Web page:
Calling all Gearheads

Macgyvered shift handle

This is my Macgyvered shift handle – a shelf bracket that I sawed off and bolted to the broken stump.

During my trip up to Desolation Sound, I started to have shifting issues trying to put my outboard engine into forward or reverse. The main cause of the issue was a bent shifting rod. It got progressively worse and eventually I snapped off the plastic shift handle. I was able to Macgyver the fix that you see here. But now I’m back in port and I managed to get my hands on authentic replacement parts. The only problem is… I’m stuck. And I could really use the help of a more experienced, mechanically minded person.

The original shift handle left a broken stump when it snapped off. I drilled two holes through the stump and bolted on a length of steel from a shelf bracket. There is a steel pin at the base of the handle upon which the handle pivots. It’s this steel pin that is giving me the trouble. For reference, my outboard is a 2003 Mercury Bigfoot, 9.9 HP.

Below is an exploded view of the steel pin. I circled the pin in red. It appears to me to be a pressure fit, and all I should need to do is tap it out of place with a hammer. The problem is I don’t know which way is the correct direction to tap it, or if I’m even correct in my assumption that it just needs to be tapped out. From the exploded view, I can see that one end of the pin is beveled/textured, probably to hold it in place.

Shift Lever Exploded View

This is an exploded view of the outboard shift lever. The pin that is giving me the trouble is circled.

Below are close up pictures that I took of the pin. On the outside of the engine body is a plastic plug. Removing the plug allows access to the pin that I need to remove. According to the exploded view, this is the side of the pin that is textured. I think this is the side that I need to tap with a hammer. But if I’m wrong, I’ll drive that textured area into the wrong direction and may permanently damage the shift lever mount.

Shift Handle Closeup 1

This is a close up of the side of the pin that is beveled. You can also see the access to the pin through the engine body that is normally closed with a plastic plug.

Shift Handle Pin Closeup

This is a close-up of the other side of pin. Is this the right side of the pin to tap? I don’t think so, but I could be wrong.

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Comments
9 Responses to “Calling all Gearheads”
  1. jack says:

    Are you sure the pin is not threaded……try soaking it with penitrating oil then a little heat, then try unscrewing the bugger…if you are still unsure, call Lighthouse marine in gig harbor…they are very good at fixing Mercury engines….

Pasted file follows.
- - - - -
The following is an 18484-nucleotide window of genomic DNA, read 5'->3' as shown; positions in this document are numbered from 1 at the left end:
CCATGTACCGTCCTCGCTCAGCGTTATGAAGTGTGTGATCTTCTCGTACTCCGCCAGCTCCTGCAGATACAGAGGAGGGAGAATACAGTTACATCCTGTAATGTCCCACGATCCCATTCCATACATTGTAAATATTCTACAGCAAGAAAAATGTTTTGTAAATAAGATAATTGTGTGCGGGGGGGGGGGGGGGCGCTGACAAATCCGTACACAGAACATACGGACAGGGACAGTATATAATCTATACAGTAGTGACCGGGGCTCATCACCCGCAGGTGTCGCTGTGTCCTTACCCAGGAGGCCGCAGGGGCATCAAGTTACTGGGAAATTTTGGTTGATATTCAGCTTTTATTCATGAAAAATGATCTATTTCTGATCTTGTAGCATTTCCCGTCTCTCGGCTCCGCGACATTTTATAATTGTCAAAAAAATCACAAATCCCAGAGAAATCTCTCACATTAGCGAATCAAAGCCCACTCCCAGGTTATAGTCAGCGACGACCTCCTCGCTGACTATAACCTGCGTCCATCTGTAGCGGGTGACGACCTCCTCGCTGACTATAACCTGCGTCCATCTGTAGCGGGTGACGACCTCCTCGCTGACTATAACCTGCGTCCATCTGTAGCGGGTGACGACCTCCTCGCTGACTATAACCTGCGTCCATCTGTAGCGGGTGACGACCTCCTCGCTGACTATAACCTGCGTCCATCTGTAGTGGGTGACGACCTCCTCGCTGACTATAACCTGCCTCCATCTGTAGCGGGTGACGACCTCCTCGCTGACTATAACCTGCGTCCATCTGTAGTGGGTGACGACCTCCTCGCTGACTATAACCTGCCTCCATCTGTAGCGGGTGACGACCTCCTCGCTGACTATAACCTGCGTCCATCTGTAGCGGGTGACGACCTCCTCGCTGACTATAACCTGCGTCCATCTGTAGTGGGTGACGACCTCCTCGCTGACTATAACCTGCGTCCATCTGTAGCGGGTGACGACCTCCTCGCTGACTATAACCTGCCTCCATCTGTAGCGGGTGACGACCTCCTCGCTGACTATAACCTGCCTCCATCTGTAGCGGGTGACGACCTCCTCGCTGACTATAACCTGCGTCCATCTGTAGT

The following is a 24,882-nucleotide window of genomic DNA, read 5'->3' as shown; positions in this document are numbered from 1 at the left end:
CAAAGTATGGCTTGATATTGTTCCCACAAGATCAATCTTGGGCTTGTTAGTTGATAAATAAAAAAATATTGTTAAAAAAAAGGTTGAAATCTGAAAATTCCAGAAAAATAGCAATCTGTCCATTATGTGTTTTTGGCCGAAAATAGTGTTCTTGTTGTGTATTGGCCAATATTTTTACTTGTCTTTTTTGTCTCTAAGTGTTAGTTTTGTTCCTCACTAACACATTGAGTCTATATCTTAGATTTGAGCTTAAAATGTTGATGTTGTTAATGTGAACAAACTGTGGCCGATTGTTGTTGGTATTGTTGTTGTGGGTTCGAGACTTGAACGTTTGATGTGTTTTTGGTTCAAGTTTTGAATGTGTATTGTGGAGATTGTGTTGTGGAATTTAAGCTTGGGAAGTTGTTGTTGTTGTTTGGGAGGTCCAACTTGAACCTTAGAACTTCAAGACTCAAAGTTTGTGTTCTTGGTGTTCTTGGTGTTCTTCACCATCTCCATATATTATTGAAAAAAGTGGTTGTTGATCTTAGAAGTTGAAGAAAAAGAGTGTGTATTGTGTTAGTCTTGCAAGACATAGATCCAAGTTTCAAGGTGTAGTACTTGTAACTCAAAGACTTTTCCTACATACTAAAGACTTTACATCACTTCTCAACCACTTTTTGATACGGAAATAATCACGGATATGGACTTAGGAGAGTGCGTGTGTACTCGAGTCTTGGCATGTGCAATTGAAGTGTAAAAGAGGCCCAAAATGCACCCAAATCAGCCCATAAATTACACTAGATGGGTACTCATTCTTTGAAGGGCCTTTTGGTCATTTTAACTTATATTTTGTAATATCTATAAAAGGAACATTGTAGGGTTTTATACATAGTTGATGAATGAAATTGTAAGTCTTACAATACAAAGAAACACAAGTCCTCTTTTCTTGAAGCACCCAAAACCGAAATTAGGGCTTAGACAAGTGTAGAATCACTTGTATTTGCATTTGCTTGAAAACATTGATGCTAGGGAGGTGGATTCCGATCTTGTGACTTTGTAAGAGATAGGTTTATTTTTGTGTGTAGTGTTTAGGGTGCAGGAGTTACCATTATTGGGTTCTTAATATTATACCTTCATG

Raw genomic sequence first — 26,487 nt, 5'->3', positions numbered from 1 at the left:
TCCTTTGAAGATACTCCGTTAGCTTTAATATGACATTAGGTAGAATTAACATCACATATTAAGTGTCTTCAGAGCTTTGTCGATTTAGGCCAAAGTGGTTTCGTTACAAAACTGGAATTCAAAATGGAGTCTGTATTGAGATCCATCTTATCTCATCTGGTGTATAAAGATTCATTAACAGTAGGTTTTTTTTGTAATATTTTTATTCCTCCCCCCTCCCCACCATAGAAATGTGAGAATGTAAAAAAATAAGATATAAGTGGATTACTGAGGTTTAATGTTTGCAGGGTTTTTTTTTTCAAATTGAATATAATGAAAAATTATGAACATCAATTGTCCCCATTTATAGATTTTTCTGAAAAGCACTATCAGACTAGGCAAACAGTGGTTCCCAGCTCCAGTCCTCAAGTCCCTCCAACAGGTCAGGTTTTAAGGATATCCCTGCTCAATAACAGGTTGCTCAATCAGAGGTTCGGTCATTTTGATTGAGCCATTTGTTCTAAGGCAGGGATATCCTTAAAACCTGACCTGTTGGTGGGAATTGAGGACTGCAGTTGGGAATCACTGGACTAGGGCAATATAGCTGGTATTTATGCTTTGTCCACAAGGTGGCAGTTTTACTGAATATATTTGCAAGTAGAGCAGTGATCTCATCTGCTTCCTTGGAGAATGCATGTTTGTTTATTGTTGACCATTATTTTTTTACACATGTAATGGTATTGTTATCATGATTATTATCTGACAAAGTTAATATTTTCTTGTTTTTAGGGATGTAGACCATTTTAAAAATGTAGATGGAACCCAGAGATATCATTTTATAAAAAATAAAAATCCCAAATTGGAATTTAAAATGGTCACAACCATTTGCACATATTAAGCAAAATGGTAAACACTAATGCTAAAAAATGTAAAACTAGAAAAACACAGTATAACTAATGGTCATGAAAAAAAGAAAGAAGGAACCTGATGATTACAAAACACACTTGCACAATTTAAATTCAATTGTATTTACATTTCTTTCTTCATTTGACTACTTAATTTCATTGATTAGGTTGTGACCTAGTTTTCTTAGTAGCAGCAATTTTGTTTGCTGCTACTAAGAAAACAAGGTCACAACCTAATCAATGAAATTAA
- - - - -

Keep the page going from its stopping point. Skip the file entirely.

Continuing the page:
• Chris says:

      Thanks Jack. I’m pretty positive that it doesn’t unscrew. There is no place to insert the tip of a screwdriver or way to grab a hold of it with pliers. Penetrating oil and heat is a good idea. If I was sure of the direction it needed to go, I could slowly force it out with a vice.

  2. Joe says:

    Maybe center drill & tap the pin then screw in an eye and use a slide hammer to pull it out?

  3. Alex says:

    I would use a punch and hammer to tap the non-textured end. The textured area is probably knurled, which is sometimes used to make a part press fit into place with less force than a press fit of smooth parts with an interference fit.

  4. Mark says:

    Yes tap (hammer) the beveled side. The bevel in known as a lead-in-chamfer and is for installation. It becomes the side your would hammer on to reverse the installation.

    • David says:

      I would agree with Mark about the beveled side it was put in from. Have you looked under the housing for a set screw that holds the pin in place? if there is no set screw i would also agree with Mark to tap the pin out driving the beveled side. TAP, Don’t HIT

  5. Chris says:

    I got some good suggestions here. Thank you so much! Keep them coming. I’m going to be looking into all of them.

  6. Cheryl Smith says:

    It’s a good thing you found the problem pretty easily. Yeah, I wouldn’t want to have to mess up the engine with a simple screw. Hopefully, you are able to get it fixed easily.

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